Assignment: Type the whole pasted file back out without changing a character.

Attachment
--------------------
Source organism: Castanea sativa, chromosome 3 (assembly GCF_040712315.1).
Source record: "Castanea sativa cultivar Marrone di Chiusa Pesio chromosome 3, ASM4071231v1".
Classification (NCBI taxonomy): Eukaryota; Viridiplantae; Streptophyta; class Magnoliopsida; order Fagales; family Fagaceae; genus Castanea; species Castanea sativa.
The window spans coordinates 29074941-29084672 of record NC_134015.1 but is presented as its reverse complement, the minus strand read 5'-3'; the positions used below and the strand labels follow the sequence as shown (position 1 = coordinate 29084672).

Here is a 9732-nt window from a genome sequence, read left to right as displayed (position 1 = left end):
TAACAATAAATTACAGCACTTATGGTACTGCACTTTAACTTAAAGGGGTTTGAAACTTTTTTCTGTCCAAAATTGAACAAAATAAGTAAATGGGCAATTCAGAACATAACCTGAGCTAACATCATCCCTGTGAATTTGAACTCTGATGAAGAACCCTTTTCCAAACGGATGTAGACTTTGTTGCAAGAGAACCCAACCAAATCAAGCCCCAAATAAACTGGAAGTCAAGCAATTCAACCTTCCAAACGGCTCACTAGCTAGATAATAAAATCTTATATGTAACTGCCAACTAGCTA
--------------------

Source organism: Castanea sativa, chromosome 3 (assembly GCF_040712315.1).
Source record: "Castanea sativa cultivar Marrone di Chiusa Pesio chromosome 3, ASM4071231v1".
Classification (NCBI taxonomy): Eukaryota; Viridiplantae; Streptophyta; class Magnoliopsida; order Fagales; family Fagaceae; genus Castanea; species Castanea sativa.
The window spans coordinates 29074941-29084672 of record NC_134015.1 but is presented as its reverse complement, the minus strand read 5'-3'; the positions used below and the strand labels follow the sequence as shown (position 1 = coordinate 29084672).

Here is a 9732-nt window from a genome sequence, read left to right as displayed (position 1 = left end):
TAACAATAAATTACAGCACTTATGGTACTGCACTTTAACTTAAAGGGGTTTGAAACTTTTTTCTGTCCAAAATTGAACAAAATAAGTAAATGGGCAATTCAGAACATAACCTGAGCTAACATCATCCCTGTGAATTTGAACTCTGATGAAGAACCCTTTTCCAAACGGATGTAGACTTTGTTGCAAGAGAACCCAACCAAATCAAGCCCCAAATAAACTGGAAGTCAAGCAATTCAACCTTCCAAACGGCTCACTAGCTAGATAATAAAATCTTATATGTAACTGCCAACTAGCTA